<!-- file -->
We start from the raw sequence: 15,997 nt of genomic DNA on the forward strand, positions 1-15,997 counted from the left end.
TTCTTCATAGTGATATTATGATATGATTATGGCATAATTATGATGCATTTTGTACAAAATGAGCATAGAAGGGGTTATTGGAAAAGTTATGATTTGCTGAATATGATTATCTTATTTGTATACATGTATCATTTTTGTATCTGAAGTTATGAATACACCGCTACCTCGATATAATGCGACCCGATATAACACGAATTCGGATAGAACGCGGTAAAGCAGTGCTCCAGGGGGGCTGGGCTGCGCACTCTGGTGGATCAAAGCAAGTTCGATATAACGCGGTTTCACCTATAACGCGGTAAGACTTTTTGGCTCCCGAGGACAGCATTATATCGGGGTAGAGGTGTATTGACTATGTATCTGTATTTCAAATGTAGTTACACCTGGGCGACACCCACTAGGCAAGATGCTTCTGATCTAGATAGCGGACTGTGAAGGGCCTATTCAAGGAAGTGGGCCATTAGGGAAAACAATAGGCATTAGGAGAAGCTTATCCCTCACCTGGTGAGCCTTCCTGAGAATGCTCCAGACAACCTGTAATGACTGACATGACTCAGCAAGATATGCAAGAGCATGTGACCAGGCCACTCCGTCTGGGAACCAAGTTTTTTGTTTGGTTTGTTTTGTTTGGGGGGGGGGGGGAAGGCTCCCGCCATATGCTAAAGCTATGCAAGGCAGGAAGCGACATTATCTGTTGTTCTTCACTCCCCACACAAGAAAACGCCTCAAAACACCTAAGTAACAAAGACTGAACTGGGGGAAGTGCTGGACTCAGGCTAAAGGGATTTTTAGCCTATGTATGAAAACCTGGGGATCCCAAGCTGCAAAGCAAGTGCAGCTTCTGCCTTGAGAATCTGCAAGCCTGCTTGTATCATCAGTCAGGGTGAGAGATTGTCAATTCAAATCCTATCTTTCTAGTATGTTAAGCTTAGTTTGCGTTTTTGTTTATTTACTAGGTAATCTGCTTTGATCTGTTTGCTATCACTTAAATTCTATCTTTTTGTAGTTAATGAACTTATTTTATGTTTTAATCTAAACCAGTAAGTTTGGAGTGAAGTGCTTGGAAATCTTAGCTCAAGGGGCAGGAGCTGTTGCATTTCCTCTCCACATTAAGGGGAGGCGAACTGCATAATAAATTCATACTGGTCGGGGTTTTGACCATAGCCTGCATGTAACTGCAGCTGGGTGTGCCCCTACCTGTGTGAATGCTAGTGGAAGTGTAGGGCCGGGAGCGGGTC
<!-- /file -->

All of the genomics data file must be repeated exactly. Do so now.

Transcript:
We start from the raw sequence: 15,997 nt of genomic DNA on the forward strand, positions 1-15,997 counted from the left end.
TTCTTCATAGTGATATTATGATATGATTATGGCATAATTATGATGCATTTTGTACAAAATGAGCATAGAAGGGGTTATTGGAAAAGTTATGATTTGCTGAATATGATTATCTTATTTGTATACATGTATCATTTTTGTATCTGAAGTTATGAATACACCGCTACCTCGATATAATGCGACCCGATATAACACGAATTCGGATAGAACGCGGTAAAGCAGTGCTCCAGGGGGGCTGGGCTGCGCACTCTGGTGGATCAAAGCAAGTTCGATATAACGCGGTTTCACCTATAACGCGGTAAGACTTTTTGGCTCCCGAGGACAGCATTATATCGGGGTAGAGGTGTATTGACTATGTATCTGTATTTCAAATGTAGTTACACCTGGGCGACACCCACTAGGCAAGATGCTTCTGATCTAGATAGCGGACTGTGAAGGGCCTATTCAAGGAAGTGGGCCATTAGGGAAAACAATAGGCATTAGGAGAAGCTTATCCCTCACCTGGTGAGCCTTCCTGAGAATGCTCCAGACAACCTGTAATGACTGACATGACTCAGCAAGATATGCAAGAGCATGTGACCAGGCCACTCCGTCTGGGAACCAAGTTTTTTGTTTGGTTTGTTTTGTTTGGGGGGGGGGGGGAAGGCTCCCGCCATATGCTAAAGCTATGCAAGGCAGGAAGCGACATTATCTGTTGTTCTTCACTCCCCACACAAGAAAACGCCTCAAAACACCTAAGTAACAAAGACTGAACTGGGGGAAGTGCTGGACTCAGGCTAAAGGGATTTTTAGCCTATGTATGAAAACCTGGGGATCCCAAGCTGCAAAGCAAGTGCAGCTTCTGCCTTGAGAATCTGCAAGCCTGCTTGTATCATCAGTCAGGGTGAGAGATTGTCAATTCAAATCCTATCTTTCTAGTATGTTAAGCTTAGTTTGCGTTTTTGTTTATTTACTAGGTAATCTGCTTTGATCTGTTTGCTATCACTTAAATTCTATCTTTTTGTAGTTAATGAACTTATTTTATGTTTTAATCTAAACCAGTAAGTTTGGAGTGAAGTGCTTGGAAATCTTAGCTCAAGGGGCAGGAGCTGTTGCATTTCCTCTCCACATTAAGGGGAGGCGAACTGCATAATAAATTCATACTGGTCGGGGTTTTGACCATAGCCTGCATGTAACTGCAGCTGGGTGTGCCCCTACCTGTGTGAATGCTAGTGGAAGTGTAGGGCCGGGAGCGGGTC